DEA mistakenly sent $55,000 to crypto scammer in airdrop blunder: Forbes

Quick Take

  • The DEA fell victim to a sophisticated airdrop scam, mistakenly transferring over $55,000 in stablecoins.
  • A plea to USDT-issuer Tether to freeze the funds was too late, and the money had already gone.

The Drug Enforcement Administration, responsible for bringing down the dark web marketplace Silk Road, inadvertently transferred over $55,000 in cryptocurrency to a scammer in a recent airdrop blunder. 

The DEA seized more than $500,000 worth of the USDT stablecoin in May, connected to two Binance accounts, suspecting its use in illegal narcotics transactions, according to an FBI search warrant reviewed by Forbes.

The funds were stored in a DEA-controlled Trezor hardware wallet at a secure facility. However, a scammer observing the DEA's blockchain activities mimicked a test transaction the DEA had made to the U.S. Marshals Service. By creating a cryptocurrency address that closely resembled the Marshals' account — matching the first five and last four characters — the scammer tricked the DEA into transferring a significant sum to the wrong address, Forbes reported.

As cryptocurrency addresses are typically very long, many users only check the first and last characters when making transactions.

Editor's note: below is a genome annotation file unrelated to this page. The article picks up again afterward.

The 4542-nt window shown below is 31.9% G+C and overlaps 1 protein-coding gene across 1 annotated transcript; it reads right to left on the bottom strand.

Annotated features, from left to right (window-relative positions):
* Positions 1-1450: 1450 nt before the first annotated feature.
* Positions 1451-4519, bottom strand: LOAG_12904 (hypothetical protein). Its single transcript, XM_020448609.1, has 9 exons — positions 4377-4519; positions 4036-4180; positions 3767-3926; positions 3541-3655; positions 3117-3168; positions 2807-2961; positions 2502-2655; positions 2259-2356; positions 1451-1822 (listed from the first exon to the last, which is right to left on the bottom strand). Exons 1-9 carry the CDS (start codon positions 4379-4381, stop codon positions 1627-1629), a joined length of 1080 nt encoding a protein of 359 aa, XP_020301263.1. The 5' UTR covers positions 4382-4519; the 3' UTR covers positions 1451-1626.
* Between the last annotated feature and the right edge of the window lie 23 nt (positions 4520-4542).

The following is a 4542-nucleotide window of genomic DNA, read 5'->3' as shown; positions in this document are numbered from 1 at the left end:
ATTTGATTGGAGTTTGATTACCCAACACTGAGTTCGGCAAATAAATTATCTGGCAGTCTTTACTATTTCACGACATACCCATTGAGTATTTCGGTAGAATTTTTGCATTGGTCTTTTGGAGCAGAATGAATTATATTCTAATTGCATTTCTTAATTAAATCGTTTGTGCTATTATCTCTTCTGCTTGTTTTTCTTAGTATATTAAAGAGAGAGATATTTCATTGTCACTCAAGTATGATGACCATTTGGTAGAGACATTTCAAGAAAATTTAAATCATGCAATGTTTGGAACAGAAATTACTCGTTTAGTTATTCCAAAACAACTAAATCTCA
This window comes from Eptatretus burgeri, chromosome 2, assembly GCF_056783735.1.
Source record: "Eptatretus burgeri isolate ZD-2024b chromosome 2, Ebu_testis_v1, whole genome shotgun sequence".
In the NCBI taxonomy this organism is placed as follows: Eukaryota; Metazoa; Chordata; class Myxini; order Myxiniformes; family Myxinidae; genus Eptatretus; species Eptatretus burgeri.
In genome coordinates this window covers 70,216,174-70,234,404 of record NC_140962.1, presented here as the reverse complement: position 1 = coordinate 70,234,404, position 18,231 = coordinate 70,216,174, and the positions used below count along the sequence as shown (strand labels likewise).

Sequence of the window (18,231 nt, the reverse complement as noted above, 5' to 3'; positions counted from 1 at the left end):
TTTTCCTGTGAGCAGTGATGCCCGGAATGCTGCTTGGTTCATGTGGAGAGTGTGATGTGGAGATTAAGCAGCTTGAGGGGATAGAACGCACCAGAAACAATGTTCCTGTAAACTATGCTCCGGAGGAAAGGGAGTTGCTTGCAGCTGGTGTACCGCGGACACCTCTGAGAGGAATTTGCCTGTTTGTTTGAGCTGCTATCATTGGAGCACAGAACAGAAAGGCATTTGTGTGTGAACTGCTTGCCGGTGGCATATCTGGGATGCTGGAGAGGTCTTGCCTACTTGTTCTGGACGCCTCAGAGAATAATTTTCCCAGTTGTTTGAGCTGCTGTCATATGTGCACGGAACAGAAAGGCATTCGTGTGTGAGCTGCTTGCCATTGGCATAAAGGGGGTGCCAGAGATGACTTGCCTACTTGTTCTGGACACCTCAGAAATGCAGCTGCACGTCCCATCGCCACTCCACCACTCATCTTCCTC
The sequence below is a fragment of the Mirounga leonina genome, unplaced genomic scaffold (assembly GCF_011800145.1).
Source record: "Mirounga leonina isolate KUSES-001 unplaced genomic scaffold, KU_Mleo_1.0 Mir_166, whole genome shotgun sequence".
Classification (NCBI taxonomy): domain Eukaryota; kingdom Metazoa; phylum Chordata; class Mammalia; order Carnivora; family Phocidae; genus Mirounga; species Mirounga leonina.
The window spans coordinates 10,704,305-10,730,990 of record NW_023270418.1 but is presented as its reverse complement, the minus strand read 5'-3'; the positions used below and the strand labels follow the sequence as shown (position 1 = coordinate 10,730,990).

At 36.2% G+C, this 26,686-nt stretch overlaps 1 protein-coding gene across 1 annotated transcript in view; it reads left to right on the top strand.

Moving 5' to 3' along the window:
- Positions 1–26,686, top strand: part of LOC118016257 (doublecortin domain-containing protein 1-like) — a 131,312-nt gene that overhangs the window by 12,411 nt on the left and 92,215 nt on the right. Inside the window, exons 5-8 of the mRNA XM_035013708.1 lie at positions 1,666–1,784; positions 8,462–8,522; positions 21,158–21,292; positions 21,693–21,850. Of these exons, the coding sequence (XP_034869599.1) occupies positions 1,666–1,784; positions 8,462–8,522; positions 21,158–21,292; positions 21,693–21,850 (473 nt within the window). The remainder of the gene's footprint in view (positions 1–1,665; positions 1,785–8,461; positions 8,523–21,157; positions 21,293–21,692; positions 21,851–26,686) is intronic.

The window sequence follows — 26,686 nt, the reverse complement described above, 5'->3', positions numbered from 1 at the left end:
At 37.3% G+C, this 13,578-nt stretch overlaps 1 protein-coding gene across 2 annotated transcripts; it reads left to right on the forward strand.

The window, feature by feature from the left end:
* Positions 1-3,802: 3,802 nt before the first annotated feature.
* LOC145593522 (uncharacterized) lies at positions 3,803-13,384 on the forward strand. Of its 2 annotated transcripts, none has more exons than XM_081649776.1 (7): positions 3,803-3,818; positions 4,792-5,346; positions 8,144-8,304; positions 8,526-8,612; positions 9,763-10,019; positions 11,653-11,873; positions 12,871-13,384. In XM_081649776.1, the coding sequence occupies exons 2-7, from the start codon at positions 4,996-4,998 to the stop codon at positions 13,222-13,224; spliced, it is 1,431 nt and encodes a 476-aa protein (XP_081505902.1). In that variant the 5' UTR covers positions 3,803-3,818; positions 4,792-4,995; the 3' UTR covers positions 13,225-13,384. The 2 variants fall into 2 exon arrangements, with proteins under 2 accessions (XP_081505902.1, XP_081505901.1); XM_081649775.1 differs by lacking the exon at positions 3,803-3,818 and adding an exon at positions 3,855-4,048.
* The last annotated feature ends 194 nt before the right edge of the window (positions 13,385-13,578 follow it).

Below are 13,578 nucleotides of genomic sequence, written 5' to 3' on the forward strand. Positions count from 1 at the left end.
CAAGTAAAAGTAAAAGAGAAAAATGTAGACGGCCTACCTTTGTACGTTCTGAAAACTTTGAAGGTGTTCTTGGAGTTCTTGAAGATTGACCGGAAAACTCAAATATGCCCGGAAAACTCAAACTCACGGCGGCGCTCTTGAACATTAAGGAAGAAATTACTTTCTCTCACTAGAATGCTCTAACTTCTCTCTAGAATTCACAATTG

The scammer used a method known as “airdropping," sending a small amount of USDT to the DEA so it matched the test transaction amount. The fraudster hoped the DEA would simply copy the fraudulent address, mistaking it for the Marshal’s address. Unfortunately for the agency, the ploy worked, with the DEA sending over $55,000 to the scammer in one transaction.

While airdropping can be a legitimate cryptocurrency feature, often used in project token launches, it can also be used to deceive crypto owners.

Plea to freeze USDT too late

Upon realizing the mistake (after the Marshals alerted the agency), the DEA tried to contact USDT-issuer Tether to freeze the funds, but it was too late, and the money had already gone.

As USDT is a centralized stablecoin, Tether can freeze transactions on blockchains where it’s deployed.

In collaboration with the Federal Bureau of Investigation, the DEA discovered the stolen funds were converted into ether and bitcoin and transferred to a new wallet. While the FBI’s warrant didn’t confirm the identity of the fraudster, two Binance accounts were used to pay the scammer's transaction fees linked to anonymous Gmail accounts. The agents are hoping Google can now assist the investigation, with the scammer's wallet still containing $40,000 and having received $425,000 since June, Forbes said.

Last month, around 9,800 in Silk Road bitcoin started moving — the largest movement of funds linked to the now-shuttered darknet marketplace in months.

The DEA did not respond to a request for comment from The Block.

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